We enrolled our son into the Santander program and months later he was on his way to Spain. The entire time he was abroad we heard from him infrequently, only to hear how much Spanish he was learning, how much he loved his homestay family, and how much he was learning about the world and himself. At that moment I understood everything Rose advocated in her meeting. But it gets better…
My son then studied abroad a second time between his junior and senior year, and went on to enter university (his first choice) with 25 hours of college credit through the AP exams and his study abroad. Almost an entire semester of college! He continued to study Spanish in college and soon after began studying French, his third language.

Not only did the study abroad investment pay me back, it paid my son back for the rest of his life. My advice:

DON’T LET YOUR CHILD GRADUATE WITHOUT STUDY ABROAD.

A Student's Perspective

Jeremy Goodwin’s Story… (SPI’s Executive Director)
I remember the afternoon I came home from school (my sophomore year) my head spinning from soaking in subjunctive verbs in Spanish class, having fifty pages of reading for AP U.S. History that night, and wondering “was this school year ever going to end!” I threw out all the books and papers from my backback on the kitchen table and started the grueling task the next 4 hours would have ahead of me.

Just before I started, I saw this flyer my Spanish teacher had given me. An announcement for an informational meeting about a summer study abroad program to Santander, Spain my teacher was leading. It read: “Change your life this summer in Spain. Earn college credit and live another language and culture!” My whole life I was always the quiet kid, the type that would freak out at the prospect of an upcoming presentation in one of my classes. Initially the thought of going to Spain scared me and I threw the flyer on the kitchen counter to be thrown away at some point. The next night when I came home my dad said, “We should go to that study abroad meeting. Don’t you want to go to Spain this summer!?” In typical teenager response I replied, “uh, yeah, I guess” and then the thought of mowing lawns all summer OR go to Spain, sparked my attention to the fullest.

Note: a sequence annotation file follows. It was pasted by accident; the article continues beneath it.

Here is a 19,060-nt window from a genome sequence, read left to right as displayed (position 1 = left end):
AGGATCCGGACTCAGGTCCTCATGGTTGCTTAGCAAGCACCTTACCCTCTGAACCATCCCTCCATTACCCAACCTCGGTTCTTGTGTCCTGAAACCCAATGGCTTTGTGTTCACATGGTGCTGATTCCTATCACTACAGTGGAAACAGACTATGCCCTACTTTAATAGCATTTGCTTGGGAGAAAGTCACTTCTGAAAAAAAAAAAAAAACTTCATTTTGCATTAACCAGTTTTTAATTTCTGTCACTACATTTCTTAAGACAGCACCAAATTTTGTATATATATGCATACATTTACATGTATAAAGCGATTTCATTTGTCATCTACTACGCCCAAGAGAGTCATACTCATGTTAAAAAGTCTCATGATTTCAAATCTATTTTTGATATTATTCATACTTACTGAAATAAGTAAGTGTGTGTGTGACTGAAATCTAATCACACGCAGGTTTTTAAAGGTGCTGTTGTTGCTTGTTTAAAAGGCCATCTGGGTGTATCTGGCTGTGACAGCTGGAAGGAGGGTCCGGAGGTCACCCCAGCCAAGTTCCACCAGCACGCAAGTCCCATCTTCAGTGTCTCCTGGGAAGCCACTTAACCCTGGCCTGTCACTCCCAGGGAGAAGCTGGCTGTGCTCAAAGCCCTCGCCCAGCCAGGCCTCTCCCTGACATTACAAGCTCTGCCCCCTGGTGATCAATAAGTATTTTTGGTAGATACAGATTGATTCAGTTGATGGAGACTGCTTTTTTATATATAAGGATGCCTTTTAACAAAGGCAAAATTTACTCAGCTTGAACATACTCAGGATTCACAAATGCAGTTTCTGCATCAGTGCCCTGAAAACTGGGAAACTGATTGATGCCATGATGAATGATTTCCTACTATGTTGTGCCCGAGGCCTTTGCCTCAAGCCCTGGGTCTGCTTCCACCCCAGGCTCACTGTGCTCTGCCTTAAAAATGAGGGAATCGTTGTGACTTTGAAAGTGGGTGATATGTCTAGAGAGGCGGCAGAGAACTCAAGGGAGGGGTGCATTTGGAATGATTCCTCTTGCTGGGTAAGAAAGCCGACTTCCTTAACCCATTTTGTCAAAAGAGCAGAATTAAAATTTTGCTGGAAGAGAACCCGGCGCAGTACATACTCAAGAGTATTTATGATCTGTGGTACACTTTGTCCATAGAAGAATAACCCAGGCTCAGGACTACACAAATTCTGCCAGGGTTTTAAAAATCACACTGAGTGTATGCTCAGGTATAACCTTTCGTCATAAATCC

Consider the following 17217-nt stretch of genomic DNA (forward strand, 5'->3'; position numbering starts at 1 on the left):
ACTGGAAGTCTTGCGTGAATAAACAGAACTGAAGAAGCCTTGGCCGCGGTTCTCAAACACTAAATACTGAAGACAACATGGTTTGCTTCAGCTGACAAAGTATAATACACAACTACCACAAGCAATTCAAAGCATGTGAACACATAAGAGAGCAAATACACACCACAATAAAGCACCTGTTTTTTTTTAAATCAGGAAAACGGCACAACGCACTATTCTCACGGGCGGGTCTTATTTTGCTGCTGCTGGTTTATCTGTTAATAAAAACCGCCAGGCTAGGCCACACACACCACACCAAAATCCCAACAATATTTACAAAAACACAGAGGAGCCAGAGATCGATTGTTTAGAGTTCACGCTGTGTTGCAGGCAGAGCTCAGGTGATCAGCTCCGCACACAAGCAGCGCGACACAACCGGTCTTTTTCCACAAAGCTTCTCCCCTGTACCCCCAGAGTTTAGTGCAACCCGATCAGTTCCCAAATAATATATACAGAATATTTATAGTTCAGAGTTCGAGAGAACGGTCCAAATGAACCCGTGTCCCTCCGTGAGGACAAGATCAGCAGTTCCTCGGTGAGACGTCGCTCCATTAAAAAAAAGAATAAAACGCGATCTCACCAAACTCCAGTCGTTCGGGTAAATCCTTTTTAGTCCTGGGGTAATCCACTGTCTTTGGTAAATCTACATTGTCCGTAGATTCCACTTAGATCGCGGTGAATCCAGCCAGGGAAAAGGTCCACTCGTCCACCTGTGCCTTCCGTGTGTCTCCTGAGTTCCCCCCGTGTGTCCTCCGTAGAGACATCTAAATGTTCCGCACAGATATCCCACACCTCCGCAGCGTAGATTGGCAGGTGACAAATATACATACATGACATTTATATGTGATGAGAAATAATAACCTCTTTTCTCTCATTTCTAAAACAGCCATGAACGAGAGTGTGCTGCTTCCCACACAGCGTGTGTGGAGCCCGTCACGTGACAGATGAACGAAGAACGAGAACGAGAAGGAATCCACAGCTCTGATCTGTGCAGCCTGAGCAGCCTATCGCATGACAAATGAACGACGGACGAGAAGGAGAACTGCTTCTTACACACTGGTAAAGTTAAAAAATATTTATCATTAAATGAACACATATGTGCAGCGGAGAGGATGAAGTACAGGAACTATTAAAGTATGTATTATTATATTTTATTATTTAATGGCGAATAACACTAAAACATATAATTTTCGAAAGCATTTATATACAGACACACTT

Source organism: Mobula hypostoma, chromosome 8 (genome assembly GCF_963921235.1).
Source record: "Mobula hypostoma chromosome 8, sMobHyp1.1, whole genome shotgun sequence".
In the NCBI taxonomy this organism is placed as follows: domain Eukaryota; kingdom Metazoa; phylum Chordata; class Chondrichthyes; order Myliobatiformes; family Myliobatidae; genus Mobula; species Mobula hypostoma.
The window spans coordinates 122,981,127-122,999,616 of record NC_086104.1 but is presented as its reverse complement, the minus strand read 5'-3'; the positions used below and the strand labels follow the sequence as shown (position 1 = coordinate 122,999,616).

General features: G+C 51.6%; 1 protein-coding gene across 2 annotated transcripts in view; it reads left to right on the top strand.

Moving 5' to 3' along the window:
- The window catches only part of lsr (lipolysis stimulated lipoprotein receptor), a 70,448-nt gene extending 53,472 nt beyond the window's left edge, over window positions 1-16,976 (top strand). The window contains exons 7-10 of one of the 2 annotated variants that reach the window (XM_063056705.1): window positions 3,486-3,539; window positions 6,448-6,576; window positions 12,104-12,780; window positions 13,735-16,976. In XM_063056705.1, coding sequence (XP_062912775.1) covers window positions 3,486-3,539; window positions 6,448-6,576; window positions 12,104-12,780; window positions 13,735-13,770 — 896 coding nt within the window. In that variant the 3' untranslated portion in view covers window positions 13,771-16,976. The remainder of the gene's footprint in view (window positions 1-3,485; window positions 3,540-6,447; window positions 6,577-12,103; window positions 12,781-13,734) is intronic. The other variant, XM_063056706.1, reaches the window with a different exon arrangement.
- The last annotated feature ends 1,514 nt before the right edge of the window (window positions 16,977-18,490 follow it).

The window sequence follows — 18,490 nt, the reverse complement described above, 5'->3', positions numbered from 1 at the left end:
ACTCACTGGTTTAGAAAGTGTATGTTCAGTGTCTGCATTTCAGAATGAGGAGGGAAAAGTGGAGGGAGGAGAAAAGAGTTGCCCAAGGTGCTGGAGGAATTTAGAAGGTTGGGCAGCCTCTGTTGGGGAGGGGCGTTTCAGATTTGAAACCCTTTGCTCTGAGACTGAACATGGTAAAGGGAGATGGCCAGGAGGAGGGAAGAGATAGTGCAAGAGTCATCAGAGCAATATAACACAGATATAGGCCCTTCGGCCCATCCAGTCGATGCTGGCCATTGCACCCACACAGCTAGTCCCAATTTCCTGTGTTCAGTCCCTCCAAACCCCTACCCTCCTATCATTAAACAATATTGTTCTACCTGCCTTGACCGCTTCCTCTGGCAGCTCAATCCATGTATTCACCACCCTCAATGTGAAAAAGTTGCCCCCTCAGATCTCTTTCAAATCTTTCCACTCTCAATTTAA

We attended the meeting and listened to Rose Potter preach the importance knowing a second or third language makes on young people. She showed us a slideshow that brought my attention to the next level. We left the meeting and my parents assured me that I would be participating in the program next summer. My friend Drew and I decided to be roommates and months later we were at the airport taking off for a month in Spain.

The entire month was a roller coaster of experiences having fun on the beach, getting frustrated communicating with people, learning how to take public transportation, trying new foods I didn’t imagine liking, exploring cool new places, seeing how Americans and Europeans are different yet the same, and above all understanding myself.

Reluctant to leave Spain, I returned home a completely changed 16 year old. I was excited to share my experiences with my friends, found AP Spanish to be easy and all of a sudden I wasn’t afraid to get up in front of my peers and do a presentation. Being placed out of my ‘comfort zone’, into the world where they speak other languages, eat different foods, and live a different way of life gave me new found self confidence and a global perspective that helps me daily in my adult life.

My story is shared by fellow SPI students each summer. Study abroad is truly a defining moment for teenagers. I am happy to continue SPI’s mission today — enriching young people’s lives by helping them to become global citizens.